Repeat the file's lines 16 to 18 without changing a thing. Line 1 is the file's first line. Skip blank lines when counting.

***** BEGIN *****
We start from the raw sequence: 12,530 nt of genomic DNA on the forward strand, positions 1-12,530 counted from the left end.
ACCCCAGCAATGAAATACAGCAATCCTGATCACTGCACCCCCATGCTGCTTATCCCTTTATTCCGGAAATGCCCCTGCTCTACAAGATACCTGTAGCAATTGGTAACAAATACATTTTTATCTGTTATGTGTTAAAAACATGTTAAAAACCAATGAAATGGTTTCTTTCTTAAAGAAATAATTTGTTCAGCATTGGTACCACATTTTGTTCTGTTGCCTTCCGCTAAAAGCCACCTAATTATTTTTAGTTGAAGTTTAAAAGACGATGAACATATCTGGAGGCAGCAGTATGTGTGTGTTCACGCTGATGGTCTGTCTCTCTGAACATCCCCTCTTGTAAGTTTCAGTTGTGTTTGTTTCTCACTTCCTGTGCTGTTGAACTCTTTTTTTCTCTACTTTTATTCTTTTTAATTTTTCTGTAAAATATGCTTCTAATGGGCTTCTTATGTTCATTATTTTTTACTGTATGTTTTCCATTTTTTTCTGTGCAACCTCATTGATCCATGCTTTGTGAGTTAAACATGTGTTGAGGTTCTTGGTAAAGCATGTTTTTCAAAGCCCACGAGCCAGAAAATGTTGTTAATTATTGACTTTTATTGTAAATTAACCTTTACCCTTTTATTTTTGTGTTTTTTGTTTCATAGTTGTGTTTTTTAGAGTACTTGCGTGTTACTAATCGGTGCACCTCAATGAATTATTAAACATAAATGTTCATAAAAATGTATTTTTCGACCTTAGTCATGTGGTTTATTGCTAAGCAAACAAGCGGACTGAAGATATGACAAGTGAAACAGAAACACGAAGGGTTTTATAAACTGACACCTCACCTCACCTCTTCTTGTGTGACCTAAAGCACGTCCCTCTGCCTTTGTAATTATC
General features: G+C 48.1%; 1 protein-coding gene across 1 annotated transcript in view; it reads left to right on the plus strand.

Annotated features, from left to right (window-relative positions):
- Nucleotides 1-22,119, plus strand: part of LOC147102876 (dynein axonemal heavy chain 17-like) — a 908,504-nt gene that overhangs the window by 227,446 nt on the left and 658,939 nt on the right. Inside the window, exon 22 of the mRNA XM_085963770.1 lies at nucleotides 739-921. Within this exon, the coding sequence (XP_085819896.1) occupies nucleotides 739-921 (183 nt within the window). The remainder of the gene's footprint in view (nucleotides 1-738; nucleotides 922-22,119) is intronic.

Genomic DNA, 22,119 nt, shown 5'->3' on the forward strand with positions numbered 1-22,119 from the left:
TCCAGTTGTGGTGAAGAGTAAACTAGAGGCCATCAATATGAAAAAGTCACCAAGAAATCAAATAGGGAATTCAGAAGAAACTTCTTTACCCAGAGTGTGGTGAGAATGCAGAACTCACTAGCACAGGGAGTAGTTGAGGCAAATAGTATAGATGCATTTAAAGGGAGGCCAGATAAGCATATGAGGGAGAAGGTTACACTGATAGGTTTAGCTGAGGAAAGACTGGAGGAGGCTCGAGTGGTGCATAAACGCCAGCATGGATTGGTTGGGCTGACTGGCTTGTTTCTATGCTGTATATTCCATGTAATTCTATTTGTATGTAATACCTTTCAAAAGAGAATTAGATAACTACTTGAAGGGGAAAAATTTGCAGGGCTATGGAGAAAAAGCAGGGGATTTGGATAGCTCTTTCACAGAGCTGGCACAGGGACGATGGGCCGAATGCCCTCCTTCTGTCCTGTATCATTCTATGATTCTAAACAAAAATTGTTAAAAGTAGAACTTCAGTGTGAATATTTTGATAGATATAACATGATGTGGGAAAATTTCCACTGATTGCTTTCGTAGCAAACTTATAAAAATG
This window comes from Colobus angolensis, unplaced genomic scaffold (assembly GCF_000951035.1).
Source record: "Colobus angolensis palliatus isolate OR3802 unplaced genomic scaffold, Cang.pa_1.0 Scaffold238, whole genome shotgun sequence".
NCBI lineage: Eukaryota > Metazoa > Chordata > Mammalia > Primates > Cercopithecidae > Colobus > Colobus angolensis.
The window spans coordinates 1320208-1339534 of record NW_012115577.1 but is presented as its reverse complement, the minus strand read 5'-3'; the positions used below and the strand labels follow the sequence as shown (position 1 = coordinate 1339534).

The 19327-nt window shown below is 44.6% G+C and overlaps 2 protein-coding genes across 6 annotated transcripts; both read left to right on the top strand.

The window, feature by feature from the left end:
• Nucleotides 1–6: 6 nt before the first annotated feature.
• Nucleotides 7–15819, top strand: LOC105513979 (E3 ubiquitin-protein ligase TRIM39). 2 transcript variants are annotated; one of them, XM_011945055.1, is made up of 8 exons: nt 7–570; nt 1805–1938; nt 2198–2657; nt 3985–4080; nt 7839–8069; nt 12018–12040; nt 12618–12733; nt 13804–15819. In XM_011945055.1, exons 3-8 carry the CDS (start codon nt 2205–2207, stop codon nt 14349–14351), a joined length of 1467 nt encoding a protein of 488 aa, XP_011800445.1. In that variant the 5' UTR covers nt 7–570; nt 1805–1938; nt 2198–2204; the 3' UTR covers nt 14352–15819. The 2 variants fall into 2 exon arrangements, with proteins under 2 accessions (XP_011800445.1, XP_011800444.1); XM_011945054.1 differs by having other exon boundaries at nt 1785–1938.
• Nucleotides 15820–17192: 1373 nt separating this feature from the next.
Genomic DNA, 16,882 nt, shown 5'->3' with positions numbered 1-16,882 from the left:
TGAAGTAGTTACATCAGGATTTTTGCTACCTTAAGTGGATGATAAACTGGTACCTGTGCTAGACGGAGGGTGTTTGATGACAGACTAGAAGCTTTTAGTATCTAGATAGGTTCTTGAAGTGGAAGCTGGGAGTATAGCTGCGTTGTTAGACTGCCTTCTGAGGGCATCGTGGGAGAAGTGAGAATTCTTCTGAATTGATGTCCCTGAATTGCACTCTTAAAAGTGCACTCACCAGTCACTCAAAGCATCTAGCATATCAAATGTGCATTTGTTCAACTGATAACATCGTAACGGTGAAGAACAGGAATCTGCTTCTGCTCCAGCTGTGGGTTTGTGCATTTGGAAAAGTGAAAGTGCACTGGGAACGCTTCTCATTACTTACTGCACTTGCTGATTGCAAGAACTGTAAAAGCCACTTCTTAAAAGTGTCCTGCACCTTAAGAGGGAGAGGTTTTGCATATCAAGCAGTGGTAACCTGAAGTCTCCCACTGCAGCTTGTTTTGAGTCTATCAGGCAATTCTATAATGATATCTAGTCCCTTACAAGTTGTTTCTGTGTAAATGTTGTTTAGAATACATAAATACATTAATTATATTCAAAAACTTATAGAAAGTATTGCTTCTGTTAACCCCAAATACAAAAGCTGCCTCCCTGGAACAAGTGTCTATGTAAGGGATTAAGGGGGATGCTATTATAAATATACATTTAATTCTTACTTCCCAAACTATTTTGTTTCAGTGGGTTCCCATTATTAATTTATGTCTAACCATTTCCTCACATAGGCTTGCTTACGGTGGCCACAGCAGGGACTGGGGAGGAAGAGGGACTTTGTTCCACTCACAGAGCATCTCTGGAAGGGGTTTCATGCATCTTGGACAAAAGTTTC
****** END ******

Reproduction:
• Nucleotides 15820–17192: 1373 nt separating this feature from the next.
Genomic DNA, 16,882 nt, shown 5'->3' with positions numbered 1-16,882 from the left:
TGAAGTAGTTACATCAGGATTTTTGCTACCTTAAGTGGATGATAAACTGGTACCTGTGCTAGACGGAGGGTGTTTGATGACAGACTAGAAGCTTTTAGTATCTAGATAGGTTCTTGAAGTGGAAGCTGGGAGTATAGCTGCGTTGTTAGACTGCCTTCTGAGGGCATCGTGGGAGAAGTGAGAATTCTTCTGAATTGATGTCCCTGAATTGCACTCTTAAAAGTGCACTCACCAGTCACTCAAAGCATCTAGCATATCAAATGTGCATTTGTTCAACTGATAACATCGTAACGGTGAAGAACAGGAATCTGCTTCTGCTCCAGCTGTGGGTTTGTGCATTTGGAAAAGTGAAAGTGCACTGGGAACGCTTCTCATTACTTACTGCACTTGCTGATTGCAAGAACTGTAAAAGCCACTTCTTAAAAGTGTCCTGCACCTTAAGAGGGAGAGGTTTTGCATATCAAGCAGTGGTAACCTGAAGTCTCCCACTGCAGCTTGTTTTGAGTCTATCAGGCAATTCTATAATGATATCTAGTCCCTTACAAGTTGTTTCTGTGTAAATGTTGTTTAGAATACATAAATACATTAATTATATTCAAAAACTTATAGAAAGTATTGCTTCTGTTAACCCCAAATACAAAAGCTGCCTCCCTGGAACAAGTGTCTATGTAAGGGATTAAGGGGGATGCTATTATAAATATACATTTAATTCTTACTTCCCAAACTATTTTGTTTCAGTGGGTTCCCATTATTAATTTATGTCTAACCATTTCCTCACATAGGCTTGCTTACGGTGGCCACAGCAGGGACTGGGGAGGAAGAGGGACTTTGTTCCACTCACAGAGCATCTCTGGAAGGGGTTTCATGCATCTTGGACAAAAGTTTC